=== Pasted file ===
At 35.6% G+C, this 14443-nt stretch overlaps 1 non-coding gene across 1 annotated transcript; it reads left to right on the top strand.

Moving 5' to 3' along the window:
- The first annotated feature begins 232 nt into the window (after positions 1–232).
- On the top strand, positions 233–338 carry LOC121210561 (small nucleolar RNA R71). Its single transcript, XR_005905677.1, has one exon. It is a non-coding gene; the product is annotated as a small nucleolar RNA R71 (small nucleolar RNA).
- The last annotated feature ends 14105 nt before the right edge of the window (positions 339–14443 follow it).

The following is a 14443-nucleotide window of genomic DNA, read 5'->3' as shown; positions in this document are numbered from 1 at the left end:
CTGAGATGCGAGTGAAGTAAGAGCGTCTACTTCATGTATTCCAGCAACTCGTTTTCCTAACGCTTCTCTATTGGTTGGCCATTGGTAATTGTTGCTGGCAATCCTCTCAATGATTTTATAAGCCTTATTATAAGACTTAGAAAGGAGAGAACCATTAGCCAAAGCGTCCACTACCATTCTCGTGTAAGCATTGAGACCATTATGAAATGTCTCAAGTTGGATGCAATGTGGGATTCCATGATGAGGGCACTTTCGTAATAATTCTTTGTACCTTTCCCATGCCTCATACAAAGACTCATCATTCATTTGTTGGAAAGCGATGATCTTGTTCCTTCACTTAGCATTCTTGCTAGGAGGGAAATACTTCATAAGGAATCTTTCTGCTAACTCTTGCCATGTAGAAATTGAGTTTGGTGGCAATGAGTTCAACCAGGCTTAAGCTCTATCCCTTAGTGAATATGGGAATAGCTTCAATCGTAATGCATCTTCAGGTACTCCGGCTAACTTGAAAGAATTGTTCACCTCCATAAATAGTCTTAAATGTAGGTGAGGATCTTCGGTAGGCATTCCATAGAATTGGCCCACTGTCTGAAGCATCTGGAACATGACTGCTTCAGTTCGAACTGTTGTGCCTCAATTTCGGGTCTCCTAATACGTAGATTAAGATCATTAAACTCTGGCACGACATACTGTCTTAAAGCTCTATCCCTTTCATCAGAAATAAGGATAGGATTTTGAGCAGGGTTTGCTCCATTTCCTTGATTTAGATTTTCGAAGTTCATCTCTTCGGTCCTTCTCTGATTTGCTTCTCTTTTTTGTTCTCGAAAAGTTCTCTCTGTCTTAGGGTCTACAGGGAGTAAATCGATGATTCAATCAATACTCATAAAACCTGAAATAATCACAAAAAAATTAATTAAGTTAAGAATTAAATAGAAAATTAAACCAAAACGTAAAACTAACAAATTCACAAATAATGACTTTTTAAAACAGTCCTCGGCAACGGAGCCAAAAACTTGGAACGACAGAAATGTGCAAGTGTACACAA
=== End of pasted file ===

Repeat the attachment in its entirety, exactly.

At 35.6% G+C, this 14443-nt stretch overlaps 1 non-coding gene across 1 annotated transcript; it reads left to right on the top strand.

Moving 5' to 3' along the window:
- The first annotated feature begins 232 nt into the window (after positions 1–232).
- On the top strand, positions 233–338 carry LOC121210561 (small nucleolar RNA R71). Its single transcript, XR_005905677.1, has one exon. It is a non-coding gene; the product is annotated as a small nucleolar RNA R71 (small nucleolar RNA).
- The last annotated feature ends 14105 nt before the right edge of the window (positions 339–14443 follow it).

The following is a 14443-nucleotide window of genomic DNA, read 5'->3' as shown; positions in this document are numbered from 1 at the left end:
CTGAGATGCGAGTGAAGTAAGAGCGTCTACTTCATGTATTCCAGCAACTCGTTTTCCTAACGCTTCTCTATTGGTTGGCCATTGGTAATTGTTGCTGGCAATCCTCTCAATGATTTTATAAGCCTTATTATAAGACTTAGAAAGGAGAGAACCATTAGCCAAAGCGTCCACTACCATTCTCGTGTAAGCATTGAGACCATTATGAAATGTCTCAAGTTGGATGCAATGTGGGATTCCATGATGAGGGCACTTTCGTAATAATTCTTTGTACCTTTCCCATGCCTCATACAAAGACTCATCATTCATTTGTTGGAAAGCGATGATCTTGTTCCTTCACTTAGCATTCTTGCTAGGAGGGAAATACTTCATAAGGAATCTTTCTGCTAACTCTTGCCATGTAGAAATTGAGTTTGGTGGCAATGAGTTCAACCAGGCTTAAGCTCTATCCCTTAGTGAATATGGGAATAGCTTCAATCGTAATGCATCTTCAGGTACTCCGGCTAACTTGAAAGAATTGTTCACCTCCATAAATAGTCTTAAATGTAGGTGAGGATCTTCGGTAGGCATTCCATAGAATTGGCCCACTGTCTGAAGCATCTGGAACATGACTGCTTCAGTTCGAACTGTTGTGCCTCAATTTCGGGTCTCCTAATACGTAGATTAAGATCATTAAACTCTGGCACGACATACTGTCTTAAAGCTCTATCCCTTTCATCAGAAATAAGGATAGGATTTTGAGCAGGGTTTGCTCCATTTCCTTGATTTAGATTTTCGAAGTTCATCTCTTCGGTCCTTCTCTGATTTGCTTCTCTTTTTTGTTCTCGAAAAGTTCTCTCTGTCTTAGGGTCTACAGGGAGTAAATCGATGATTCAATCAATACTCATAAAACCTGAAATAATCACAAAAAAATTAATTAAGTTAAGAATTAAATAGAAAATTAAACCAAAACGTAAAACTAACAAATTCACAAATAATGACTTTTTAAAACAGTCCTCGGCAACGGAGCCAAAAACTTGGAACGACAGAAATGTGCAAGTGTACACAA